Retirement

What Boomers Need to Know About RMDs

The term Required Minimum Distribution (RMD) relates to the money you saved during your working years in an IRA, 401(k), or other tax deferred retirement plan. Federal law requires that when an individual reaches the age of 70 ½ years, he or she must begin withdrawing money from retirement accounts.  The government claims it wants you to have the use of your retirement funds during your lifetime, but its real goal is to make you convert your tax deferred funds to taxable income. During your working years, the law allowed you to put a portion of your income into a tax deferred retirement account every year. 

The money you placed in your retirement account was not considered taxable income.  Now, it’s time to pay Uncle Sam his share, Federal tax law requires people who are 70 ½ and older to annually withdraw a percentage of the money from their retirement plans and pay the taxes on those withdrawals.  In other words, every year after you reach the magic age of 70 ½, you must convert a portion of your retirement fund to taxable income.

The rule is that you must take your first RMD by April 1 of the year following the year you turn 70 ½.  Following your first RMD year, you must take your withdrawal or distribution by December 31 of each succeeding year.  For example:  If you turned 70 before July 1, 2016, you would have reached the magic number of 70 ½ by the end of the year.   In that event, you were required to take your first RMD by April 1, 2017. If your 70th birthday fell in the second half of 2016, you will hit the magic number sometime before June 30, 2017.  That means you are not required to take your first RMD until April 1, 2018.    However, waiting until early 2018 may not be a good idea. Why?   Because if you wait, you will end up taking 2 RMDs in a single year, and that could cost you at tax time.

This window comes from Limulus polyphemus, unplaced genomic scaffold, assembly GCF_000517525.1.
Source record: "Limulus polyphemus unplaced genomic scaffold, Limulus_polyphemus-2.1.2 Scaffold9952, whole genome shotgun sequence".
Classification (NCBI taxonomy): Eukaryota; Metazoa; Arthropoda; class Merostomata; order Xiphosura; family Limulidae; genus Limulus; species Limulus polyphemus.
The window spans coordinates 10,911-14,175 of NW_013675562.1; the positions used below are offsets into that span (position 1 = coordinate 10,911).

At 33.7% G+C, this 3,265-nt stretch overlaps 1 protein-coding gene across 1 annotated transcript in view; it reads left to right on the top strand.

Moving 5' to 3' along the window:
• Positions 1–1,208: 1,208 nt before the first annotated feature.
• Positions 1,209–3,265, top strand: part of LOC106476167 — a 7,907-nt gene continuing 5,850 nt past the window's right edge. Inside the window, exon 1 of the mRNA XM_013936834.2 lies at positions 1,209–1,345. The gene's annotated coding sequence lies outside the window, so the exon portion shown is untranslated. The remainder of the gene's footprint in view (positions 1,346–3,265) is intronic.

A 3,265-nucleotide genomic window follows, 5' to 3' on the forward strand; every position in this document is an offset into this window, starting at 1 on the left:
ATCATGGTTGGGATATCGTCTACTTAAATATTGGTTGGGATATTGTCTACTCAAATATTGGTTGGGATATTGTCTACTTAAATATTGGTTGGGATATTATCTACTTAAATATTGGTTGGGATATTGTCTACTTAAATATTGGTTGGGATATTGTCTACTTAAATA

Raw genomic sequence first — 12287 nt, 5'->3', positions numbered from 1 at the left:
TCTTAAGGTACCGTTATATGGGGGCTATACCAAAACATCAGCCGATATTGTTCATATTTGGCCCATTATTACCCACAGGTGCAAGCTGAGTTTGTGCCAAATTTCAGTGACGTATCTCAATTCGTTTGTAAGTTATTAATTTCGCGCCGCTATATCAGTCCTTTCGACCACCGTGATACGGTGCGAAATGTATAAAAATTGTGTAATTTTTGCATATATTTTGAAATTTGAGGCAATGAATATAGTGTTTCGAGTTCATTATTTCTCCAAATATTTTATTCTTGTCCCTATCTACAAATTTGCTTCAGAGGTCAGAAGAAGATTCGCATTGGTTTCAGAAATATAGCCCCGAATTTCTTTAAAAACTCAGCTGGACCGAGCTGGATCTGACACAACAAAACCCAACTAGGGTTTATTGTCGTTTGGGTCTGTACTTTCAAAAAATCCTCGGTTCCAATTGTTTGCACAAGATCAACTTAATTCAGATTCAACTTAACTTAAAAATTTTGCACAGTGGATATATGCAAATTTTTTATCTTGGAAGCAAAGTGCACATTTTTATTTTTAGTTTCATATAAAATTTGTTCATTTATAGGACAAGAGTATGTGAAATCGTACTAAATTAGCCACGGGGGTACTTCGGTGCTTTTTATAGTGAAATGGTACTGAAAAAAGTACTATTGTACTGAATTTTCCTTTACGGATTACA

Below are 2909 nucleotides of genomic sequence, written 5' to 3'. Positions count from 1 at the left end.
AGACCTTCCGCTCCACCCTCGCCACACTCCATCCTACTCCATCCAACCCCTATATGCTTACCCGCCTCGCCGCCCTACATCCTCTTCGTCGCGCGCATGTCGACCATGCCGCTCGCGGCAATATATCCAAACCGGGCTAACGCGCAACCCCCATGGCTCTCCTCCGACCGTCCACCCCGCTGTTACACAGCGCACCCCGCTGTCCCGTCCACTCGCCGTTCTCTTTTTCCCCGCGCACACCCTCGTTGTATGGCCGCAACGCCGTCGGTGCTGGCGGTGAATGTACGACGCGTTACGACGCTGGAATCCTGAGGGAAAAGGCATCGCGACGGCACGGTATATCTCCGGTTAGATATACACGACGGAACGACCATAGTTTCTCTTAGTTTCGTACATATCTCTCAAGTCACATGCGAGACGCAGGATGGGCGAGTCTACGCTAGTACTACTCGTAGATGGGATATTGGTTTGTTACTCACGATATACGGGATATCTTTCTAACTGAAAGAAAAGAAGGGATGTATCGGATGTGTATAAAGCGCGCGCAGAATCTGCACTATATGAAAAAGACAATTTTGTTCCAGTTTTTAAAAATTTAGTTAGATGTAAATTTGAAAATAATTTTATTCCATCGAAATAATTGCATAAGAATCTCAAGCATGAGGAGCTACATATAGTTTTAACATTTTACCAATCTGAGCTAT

Let’s look at an example.  If you turn 70 ½, this May and wait until April 1, 2018 to take your required RMD, you will be forced to take two distributions in 2018 – one by April 1, and the second by December 31.  That could put you in a higher tax bracket and result in a bigger tax bill. 

The following are the types of retirement accounts subject to RMDs:
•    Rollover IRAs
•    Inherited IRAs
•    SEP IRAs
•    SIMPLE IRAs
•    401(k), 403(b) and 457(b)s
•    Keogh Plans

There are no required minimum distributions for Roth IRAs unless you inherited the account, but RMDs are required for Roth 401(k)s.

Calculating a RMD

You don’t need to be a math whiz or accountant to figure out the amount required for your RMD.  Look online for IRS Publication 590-B. It contains the basic information you will need.  Generally, most people turning 70 ½ this year will need to add up the balance of their RMD eligible accounts and then divide the total by the IRS figure of 27.4.  That figure is based on age and life expectancy.  To be safe you need to find a RMD worksheet and figure out exactly what percentage applies to you.  Many of the investment houses have free online RMD calculators to help you find the correct RMD for you.

IRAs and rollover IRAs are the easiest to figure out.  You find the ending balance for 2016 in each of your retirement accounts, add them up and divide by the percentage that applies to you.  You can choose to take the entire RMD from a single IRA and leave the others intact.  So long as your withdrawal is big enough to cover all of your IRAs, you have met your obligation.  Taking RMDs from 401(k) and 403(b) accounts is a bit more complicated.  The law requires you to take a separate RMD from each employer sponsored retirement plan you have.  You will calculate the RMD for each workplace retirement plan you own, using the same life expectancy factor.  You cannot add them together and take all the money from one account.  Unlike IRAs, Federal law requires you to take a separate RMD from each of your workplace retirement accounts. Another caveat with workplace 401(k)s and 403(b)s:  if you are still working at 70 ½ and you do not own 5% or more of the company, you can delay your first RMD from your workplace account until the year you stop working and retire. 

Normally, investment firms will automatically withhold 10% from your distribution and send it to the IRS as taxes, but 10% is not a mandatory figure.  You have the right to tell your IRA sponsor to refrain from withholding any taxes, that you will deal with the taxes later.  You also have the right to ask the sponsor to withhold more than 10% of the payout.    If you are taking your RMD in monthly or quarterly payouts, you may need to file a form W-4P with the sponsor to either block withholding or determine the amount you want withheld.  You may also need to check your state tax laws to determine state withholding requirements.